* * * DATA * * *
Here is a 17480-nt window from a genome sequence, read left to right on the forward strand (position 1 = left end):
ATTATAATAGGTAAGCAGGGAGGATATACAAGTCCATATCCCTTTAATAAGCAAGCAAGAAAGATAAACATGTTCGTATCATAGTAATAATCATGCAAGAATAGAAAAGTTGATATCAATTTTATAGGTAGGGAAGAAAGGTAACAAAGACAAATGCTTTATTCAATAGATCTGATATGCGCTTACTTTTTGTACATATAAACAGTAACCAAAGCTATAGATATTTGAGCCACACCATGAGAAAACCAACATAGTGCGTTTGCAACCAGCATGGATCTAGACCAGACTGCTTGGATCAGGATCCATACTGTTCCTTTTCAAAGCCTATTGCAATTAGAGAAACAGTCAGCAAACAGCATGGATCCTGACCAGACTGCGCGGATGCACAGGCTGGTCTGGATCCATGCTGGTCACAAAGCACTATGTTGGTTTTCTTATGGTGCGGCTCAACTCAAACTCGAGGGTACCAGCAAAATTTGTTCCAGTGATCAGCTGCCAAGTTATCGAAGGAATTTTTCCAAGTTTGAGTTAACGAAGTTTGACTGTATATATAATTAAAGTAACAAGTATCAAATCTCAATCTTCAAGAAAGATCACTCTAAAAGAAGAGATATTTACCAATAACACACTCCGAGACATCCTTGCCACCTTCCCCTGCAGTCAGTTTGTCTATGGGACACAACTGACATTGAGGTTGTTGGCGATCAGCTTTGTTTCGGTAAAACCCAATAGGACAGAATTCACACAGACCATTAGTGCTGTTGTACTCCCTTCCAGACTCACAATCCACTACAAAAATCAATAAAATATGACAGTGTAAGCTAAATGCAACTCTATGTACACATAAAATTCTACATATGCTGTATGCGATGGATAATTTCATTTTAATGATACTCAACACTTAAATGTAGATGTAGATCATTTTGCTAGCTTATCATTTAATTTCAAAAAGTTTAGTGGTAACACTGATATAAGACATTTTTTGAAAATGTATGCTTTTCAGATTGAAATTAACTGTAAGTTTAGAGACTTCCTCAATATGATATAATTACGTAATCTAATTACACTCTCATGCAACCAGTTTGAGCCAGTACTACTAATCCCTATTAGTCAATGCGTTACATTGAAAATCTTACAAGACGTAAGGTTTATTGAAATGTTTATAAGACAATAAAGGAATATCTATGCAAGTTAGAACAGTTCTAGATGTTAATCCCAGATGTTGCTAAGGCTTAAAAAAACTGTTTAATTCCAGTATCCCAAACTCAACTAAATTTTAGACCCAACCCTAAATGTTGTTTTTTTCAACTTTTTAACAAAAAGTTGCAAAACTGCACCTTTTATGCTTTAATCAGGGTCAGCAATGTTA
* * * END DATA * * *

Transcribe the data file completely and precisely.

Here is a 17480-nt window from a genome sequence, read left to right on the forward strand (position 1 = left end):
ATTATAATAGGTAAGCAGGGAGGATATACAAGTCCATATCCCTTTAATAAGCAAGCAAGAAAGATAAACATGTTCGTATCATAGTAATAATCATGCAAGAATAGAAAAGTTGATATCAATTTTATAGGTAGGGAAGAAAGGTAACAAAGACAAATGCTTTATTCAATAGATCTGATATGCGCTTACTTTTTGTACATATAAACAGTAACCAAAGCTATAGATATTTGAGCCACACCATGAGAAAACCAACATAGTGCGTTTGCAACCAGCATGGATCTAGACCAGACTGCTTGGATCAGGATCCATACTGTTCCTTTTCAAAGCCTATTGCAATTAGAGAAACAGTCAGCAAACAGCATGGATCCTGACCAGACTGCGCGGATGCACAGGCTGGTCTGGATCCATGCTGGTCACAAAGCACTATGTTGGTTTTCTTATGGTGCGGCTCAACTCAAACTCGAGGGTACCAGCAAAATTTGTTCCAGTGATCAGCTGCCAAGTTATCGAAGGAATTTTTCCAAGTTTGAGTTAACGAAGTTTGACTGTATATATAATTAAAGTAACAAGTATCAAATCTCAATCTTCAAGAAAGATCACTCTAAAAGAAGAGATATTTACCAATAACACACTCCGAGACATCCTTGCCACCTTCCCCTGCAGTCAGTTTGTCTATGGGACACAACTGACATTGAGGTTGTTGGCGATCAGCTTTGTTTCGGTAAAACCCAATAGGACAGAATTCACACAGACCATTAGTGCTGTTGTACTCCCTTCCAGACTCACAATCCACTACAAAAATCAATAAAATATGACAGTGTAAGCTAAATGCAACTCTATGTACACATAAAATTCTACATATGCTGTATGCGATGGATAATTTCATTTTAATGATACTCAACACTTAAATGTAGATGTAGATCATTTTGCTAGCTTATCATTTAATTTCAAAAAGTTTAGTGGTAACACTGATATAAGACATTTTTTGAAAATGTATGCTTTTCAGATTGAAATTAACTGTAAGTTTAGAGACTTCCTCAATATGATATAATTACGTAATCTAATTACACTCTCATGCAACCAGTTTGAGCCAGTACTACTAATCCCTATTAGTCAATGCGTTACATTGAAAATCTTACAAGACGTAAGGTTTATTGAAATGTTTATAAGACAATAAAGGAATATCTATGCAAGTTAGAACAGTTCTAGATGTTAATCCCAGATGTTGCTAAGGCTTAAAAAAACTGTTTAATTCCAGTATCCCAAACTCAACTAAATTTTAGACCCAACCCTAAATGTTGTTTTTTTCAACTTTTTAACAAAAAGTTGCAAAACTGCACCTTTTATGCTTTAATCAGGGTCAGCAATGTTA